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Top 3 squat variations

Top 3 squat variations | Exercise and Health | GymNation

Never skip leg day. Come on.

 

There will be members in any gym, anywhere in the world, who have shoulders that go out forever, bulging arms and chiselled pecs, but whose legs are like pieces of string.

 

This sucks. Of course, there is an aesthetic element: any muscular imbalances ruin the whole picture, and there is no doubt that these swollen torsos stuck on top of match sticks look foolish. However, the improved power and performance that comes from having strong, robust legs capable of squatting multiple times your bodyweight is a must for any serious-minded athlete or if you go to gyms in Dubai.

 

Though there are literally hundreds of exercises and training styles for increasing leg size and strength, the humble yet profound squat is amongst the most common, most accessible forms to anybody.

 

Not all squats are created equally, however. We should take it for granted that you are aware of, and regularly performing, regular bodyweight and rear loaded barbell squats. If you’re not, stop reading, and go and practice them. This is the first step in any gym regime worth a damn.

 

If you are performing these but want a little variety- and the truly profound gains that come from some of the harder squat variations- then read on. Below, we have gathered the three top squat variations that any weightlifting regime needs to include.

 

Though there are plenty of options for training, including performing squats at home, or in a garage gym, the best way may be to join your local gym. It’s inexpensive, gives you the focus of being in a separate space, and will come with plenty of equipment. There are plenty of gyms in Dubai, and plenty of gyms in Abu Dhabi, so finding a gym near you for exercise several times per week should be easy enough to do. If in doubt, simply Google ‘Gyms Near Me’, pick one with a good rating, and give them a call.

 

 

1. The barbell front squat

This is a personal favourite and is arguably better for hypertrophy and overall athletic performance than its rear-loaded brethren.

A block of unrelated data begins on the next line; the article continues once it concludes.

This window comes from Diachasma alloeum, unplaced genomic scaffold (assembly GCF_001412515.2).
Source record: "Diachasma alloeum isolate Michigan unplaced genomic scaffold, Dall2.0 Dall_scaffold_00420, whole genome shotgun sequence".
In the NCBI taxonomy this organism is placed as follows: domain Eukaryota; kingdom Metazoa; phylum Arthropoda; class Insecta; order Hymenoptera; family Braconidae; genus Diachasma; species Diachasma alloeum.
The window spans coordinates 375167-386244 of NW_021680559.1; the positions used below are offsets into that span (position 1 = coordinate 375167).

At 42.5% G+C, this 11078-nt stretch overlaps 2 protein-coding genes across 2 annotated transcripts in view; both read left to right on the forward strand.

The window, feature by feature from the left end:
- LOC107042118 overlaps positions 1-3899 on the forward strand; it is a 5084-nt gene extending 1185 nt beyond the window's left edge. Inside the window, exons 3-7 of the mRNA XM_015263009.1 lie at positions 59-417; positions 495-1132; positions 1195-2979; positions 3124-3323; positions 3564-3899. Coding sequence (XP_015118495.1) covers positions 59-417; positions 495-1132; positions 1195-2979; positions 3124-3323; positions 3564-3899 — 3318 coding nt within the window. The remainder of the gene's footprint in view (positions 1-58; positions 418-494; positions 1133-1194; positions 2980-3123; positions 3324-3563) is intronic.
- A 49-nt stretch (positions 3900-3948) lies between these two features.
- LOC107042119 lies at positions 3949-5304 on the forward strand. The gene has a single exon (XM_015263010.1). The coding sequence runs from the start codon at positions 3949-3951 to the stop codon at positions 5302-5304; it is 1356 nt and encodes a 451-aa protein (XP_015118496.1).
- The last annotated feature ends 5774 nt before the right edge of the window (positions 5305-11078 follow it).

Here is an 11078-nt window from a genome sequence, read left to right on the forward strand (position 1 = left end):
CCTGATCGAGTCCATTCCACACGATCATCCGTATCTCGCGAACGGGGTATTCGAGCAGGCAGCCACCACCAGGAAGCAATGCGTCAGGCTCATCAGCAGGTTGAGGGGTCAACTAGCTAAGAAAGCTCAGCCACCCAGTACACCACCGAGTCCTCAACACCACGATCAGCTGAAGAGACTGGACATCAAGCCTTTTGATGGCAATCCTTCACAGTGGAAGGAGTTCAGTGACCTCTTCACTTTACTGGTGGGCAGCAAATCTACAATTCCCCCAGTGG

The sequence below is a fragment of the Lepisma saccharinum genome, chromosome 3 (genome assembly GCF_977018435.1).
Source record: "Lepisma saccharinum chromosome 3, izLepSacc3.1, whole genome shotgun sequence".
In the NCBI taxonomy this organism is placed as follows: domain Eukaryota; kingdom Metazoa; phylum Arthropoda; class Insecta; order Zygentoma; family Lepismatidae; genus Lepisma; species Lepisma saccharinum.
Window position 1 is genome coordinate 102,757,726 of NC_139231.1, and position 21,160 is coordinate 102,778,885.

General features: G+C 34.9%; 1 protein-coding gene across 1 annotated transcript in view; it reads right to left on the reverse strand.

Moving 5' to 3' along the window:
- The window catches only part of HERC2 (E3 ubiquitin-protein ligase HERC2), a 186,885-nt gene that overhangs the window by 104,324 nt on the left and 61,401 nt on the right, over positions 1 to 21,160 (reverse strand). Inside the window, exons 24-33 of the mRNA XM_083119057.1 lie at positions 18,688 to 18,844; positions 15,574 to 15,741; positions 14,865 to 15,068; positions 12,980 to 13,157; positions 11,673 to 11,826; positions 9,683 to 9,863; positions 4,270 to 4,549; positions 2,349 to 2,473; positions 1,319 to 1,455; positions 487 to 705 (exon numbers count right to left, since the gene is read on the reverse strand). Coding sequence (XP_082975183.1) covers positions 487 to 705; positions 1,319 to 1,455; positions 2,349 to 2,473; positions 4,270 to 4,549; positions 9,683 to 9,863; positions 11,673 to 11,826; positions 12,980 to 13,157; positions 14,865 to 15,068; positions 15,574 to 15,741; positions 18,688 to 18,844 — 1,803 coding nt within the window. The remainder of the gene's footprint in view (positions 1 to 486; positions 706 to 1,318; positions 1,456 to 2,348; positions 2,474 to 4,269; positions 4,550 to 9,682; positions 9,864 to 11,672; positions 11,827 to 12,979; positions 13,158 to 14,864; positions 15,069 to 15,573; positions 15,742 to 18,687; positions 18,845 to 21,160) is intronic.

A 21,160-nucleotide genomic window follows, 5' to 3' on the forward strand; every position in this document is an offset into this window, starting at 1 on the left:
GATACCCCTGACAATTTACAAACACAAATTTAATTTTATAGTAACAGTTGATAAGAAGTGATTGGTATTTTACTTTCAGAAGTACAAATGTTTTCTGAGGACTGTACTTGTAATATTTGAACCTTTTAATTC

Whilst the rear loaded squat is posteriorly loaded, the front squat is anteriorly loaded. This carries a few ramifications.

 

The first is that, as the front squat is most often loaded in a power rack, a lot of weight is usually used. In fact, it is one of the heaviest loads your anterior will generally deal with. The strength carryover into your core will be tremendous, and a stronger core will lead to stronger… everything, really.

 

Secondly, those who struggle with leaning forwards in the regular squat will be able to maintain a better, more upright position in the front squat. It also hits the quads a lot harder than the rear-loaded squat, leading to greater hypertrophy through this range.

 

Those lacking wrist or shoulder mobility will struggle with a traditional front squat, as they will with any other anterior loaded barbell exercise. There are variations to get around this, like using straps or changing your arm position to a cross. However, it’s also a sign that you have some mobility work to be getting on with: for many, simply getting into a front rack position is a worthy goal in its own right.

 

2. The goblet squat

Personal trainers often begin their new clients with goblet squats in a bid to teach them correct movement patterns. There is a good reason for this: goblet squats are easy enough to pick up, they can be programmed with very low weights, and they require, and lead to, full body control.

 

However, this has given them something of a reputation as a beginner’s movement and nothing more. This isn’t true: even the most advanced athletes will benefit from regularly including goblet squats in their training regimes.

 

The goblet squat will use similar movement patterns to the front squat, and will elicit similar results, meaning that it will be useful for those who tend to lean forwards too much in a back squat, or those who want an extra bit of core stimulation during their training.

 

Though they cannot go as heavy as other squat variations (due to the weight being held in your hands), goblet squats can still go pretty heavy. Personal trainers recommend using heavier kettlebells or sandbags: the core activation and quad fatigue you will experience will be quite profound.

 

Goblet squats are also great for use at high rep ranges. Give them a go as an assistance move in the 12 rep range, after your main leg exercise, or else throw them into your HIIT and superset routines for a real pump through your core and legs.

 

3. The Bulgarian split squat

 

Bulgarian split squats are pretty hard core, as finishers for intensity and endurance, as mass builders for hypertrophy, and as heavy reps for strength. They will really get into your quads, whilst still putting a great deal of stimulation into your glutes, and will work hamstring and posterior chain activation into the bargain.

 

Personal trainers will recommend that if you’re after strong, well-built legs, you need to include split squats in your routines.

 

Specifically, the rear leg elevated, dumbbell split squat is a great mass and strength builder. Use two pretty heavy dumbbells, one in each hand, and elevate your rear foot on a bench, step or block. Keep your arms neutral, trying not to swing, and go through the reps.

 

It will hurt like walking lunges and it will require the kind of strength that only champion squatters bring to bear. You’ll hate it, but you’ll grow.

 

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